Isle of Thanet: Kent's timeless corner
TRAVEL SPECIAL: ROBERT INCE
Queen and Country’s Robert Ince has travelled to some of the most exotic places on earth, but unexpectedly has found rugged beauty and plenty of things to see and do in the furthest outpost of the Kent countryside, the Isle of Thanet.
“The skies over Thanet are the loveliest in all Europe” so wrote JMW Turner, arguably our greatest painter, of the region of Kent which became his inspiration and refuge in a long, creative and restless life.
The Isle of Thanet is a prairie-flat former island protruding out into the North Sea and surrounded by water on three sides. Today I’m in Thanet’s capital if you will, Margate, beloved of both Turner and Keats, which has seen something of a renaissance recently.
It’s a much repeated tale; dreary British seaside town cursed by terminal economic decline enjoys gradual arts-led regeneration dramatically reversing its fortunes. People are now visiting in droves, some even making this outlier of southern England their home.
The arrival of the Turner Contemporary art gallery in 2011, the introduction of the High Speed train from London St Pancras (80 minutes) and the recent revamp of the retro theme park Dreamland all helped breathe new life into the former ghost town which Tracy Emin fled in the eighties.
These days it’s an artist’s paradise and hipster hub, with allegedly more creative studios here per head of the population than in London. It’s not unusual to hear it described as Shoreditch-on-Sea, and even The Times named it as one of the country’s top 15 coolest places to live. Let’s not forget either that the area boasts some of the south’s best coastline securing several European Blue Flag awards for its beaches.
On a Sunday morning in Thanet there’s nothing more agreeable than sitting with a coffee on the sunny terrace at the Turner Contemporary beside the harbour before the town wakes up and the hordes arrive.
The gallery is a white, modernist building and the town’s tribute to Turner, who critic John Ruskin described as “the father of modern art”. Created by architect David Chipperfield, it’s the largest contemporary art space in the south-east, an incongruous addition to the town which, at certain angles carries the ignominious appearance of a small warehouse or storage facility.
It also sits on the site of the guest house in which the great painter himself frequented. Enchanted by the dramatic light and sea vistas, Turner painted here more than a hundred oils and watercolours, in between indulging in furtive assignations with the landlady, sailor’s widow Sophia Booth.
I like Margate. I like how it’s not trying to be something it’s not. Gentrification advances, but at a modest pace. And amid the faded regency glamour, its natural beauty shines through in the unlikeliest of places. Like when the morning sunlight catches the branches of the horse chestnut tree in the Old Town’s Market Square, around which cobbled streets boast quirky vintage stores, art galleries and trendy artisan cafes that could compete with anything in East London or Brighton.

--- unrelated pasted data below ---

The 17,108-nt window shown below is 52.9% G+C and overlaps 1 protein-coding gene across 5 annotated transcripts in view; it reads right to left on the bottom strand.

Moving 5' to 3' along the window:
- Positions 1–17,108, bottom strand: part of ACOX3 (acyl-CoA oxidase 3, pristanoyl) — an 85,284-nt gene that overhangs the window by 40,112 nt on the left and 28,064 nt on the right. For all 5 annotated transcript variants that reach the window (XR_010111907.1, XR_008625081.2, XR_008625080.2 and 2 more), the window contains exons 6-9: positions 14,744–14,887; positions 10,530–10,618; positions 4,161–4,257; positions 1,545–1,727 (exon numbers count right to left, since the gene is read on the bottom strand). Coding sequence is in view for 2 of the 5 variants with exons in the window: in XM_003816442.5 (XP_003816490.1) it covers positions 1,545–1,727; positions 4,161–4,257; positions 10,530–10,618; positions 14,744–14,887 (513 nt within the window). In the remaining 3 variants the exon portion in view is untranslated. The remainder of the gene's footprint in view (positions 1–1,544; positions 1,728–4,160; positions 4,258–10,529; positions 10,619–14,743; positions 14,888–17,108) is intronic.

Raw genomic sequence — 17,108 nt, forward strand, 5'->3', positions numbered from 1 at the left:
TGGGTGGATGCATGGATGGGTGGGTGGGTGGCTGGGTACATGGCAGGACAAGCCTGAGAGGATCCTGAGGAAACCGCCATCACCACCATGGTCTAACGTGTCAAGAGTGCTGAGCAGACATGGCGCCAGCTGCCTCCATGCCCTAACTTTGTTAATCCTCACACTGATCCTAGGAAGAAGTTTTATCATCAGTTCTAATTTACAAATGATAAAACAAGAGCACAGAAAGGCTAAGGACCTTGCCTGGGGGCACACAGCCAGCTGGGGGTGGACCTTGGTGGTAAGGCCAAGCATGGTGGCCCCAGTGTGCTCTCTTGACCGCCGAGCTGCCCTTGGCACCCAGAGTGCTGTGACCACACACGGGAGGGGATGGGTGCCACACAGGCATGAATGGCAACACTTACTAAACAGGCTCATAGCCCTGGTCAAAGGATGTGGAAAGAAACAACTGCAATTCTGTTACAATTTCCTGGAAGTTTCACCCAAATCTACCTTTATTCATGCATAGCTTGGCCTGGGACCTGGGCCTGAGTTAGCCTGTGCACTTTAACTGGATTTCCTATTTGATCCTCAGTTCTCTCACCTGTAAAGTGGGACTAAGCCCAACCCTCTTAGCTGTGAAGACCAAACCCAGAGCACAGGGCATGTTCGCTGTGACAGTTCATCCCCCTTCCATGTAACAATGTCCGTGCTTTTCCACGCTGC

Thanet’s main neighbouring towns, Margate, Broadstairs and Ramsgate all offer something unique and tantalisingly individual. Being relatively close to each other also means there’s no reason not to visit all three in one trip.
Broadstairs is Margate’s smaller sibling, four miles away and charmingly arranged around Viking Bay. No visit is complete without experiencing Morelli’s gelato bar, on Victoria Parade, opened in 1932, a camp homage to a bygone era with its pink leatherette booths, formica tops, soda fountain and jukebox.
Further down the road, Ramsgate seduces with its continental alfresco culture around its royal harbour. Watch the thicket of masts bobbing in the marina from a Victorian arch at the Archive retail store cafe, or for something more fulfilling, the Royal Harbour Brasserie has 360° views across the harbour and the sea beyond with a great all-day menu and Sunday lunch for £10.
Thanet has the busiest fishing industry in the south east, and seafood lovers should get their fill at the Pegwell Bay Hotel with large balcony offering panoramic views of the bay, perfect for a boozy summer’s lunch.
The best pizza in Margate is at GB Pizza on Marine Drive, or for dining with stunning views over Margate Main Sands, you can’t beat the restaurant terrace at Sands Hotel which also does a superb afternoon tea. Buoy and Oyster, on the High Street, also has an outdoor terrace, or for modern european cuisine with a hint of the Caribbean, try Mullins Brasserie in Market Place. Gallery cum restaurant Hantverk & Found is getting rave reviews, as is the Indian food with a european twist at The Ambrette. Alternatively, watch the sunset with a Pina Colada at BeBeached Cafe on the harbour arm.
Broadstairs has Michelin-listed Wyatt and Jones, with modern British seasonal dishes and a great view while the Tartar Frigate by the jetty has fresh seafood and live music. According to The Times, the “best tapas in the UK” is at Albarino on Albion Street, overlooking Balmoral Gardens, with the sea beyond.
The recently revamped The Minnis Bay Bar and Brasserie In Birchington-On-Sea, a short drive west of Margate overlooks stunning Minnis Bay all the way down to Reculver and offers classic British cuisine and a majestic sunset if the weather Gods are on your side.
The Lifeboat Ale and Cider house in Margate, an old fashioned spit and sawdust type of boozer is perfect to kick start your night. Then try the original 1930s seafront pub Cinque Ports which has had a gastro revamp, or Ziggy’s rooftop bar with breathtaking views while enjoying Jamaican jerk chicken and reggae tunes.
The only gay venue in town is the infamous Sundowners on Albert Terrace, a naff but fun disco bar with karaoke and a mixed crowd. Note to the wise, it gets busy - and messy!
Amy Redmond, founder of the London gay club night Sink The Pink recently launched a new arts and club space on Northdown Road, The Margate Arts Club, with regular club nights, performances and DJs.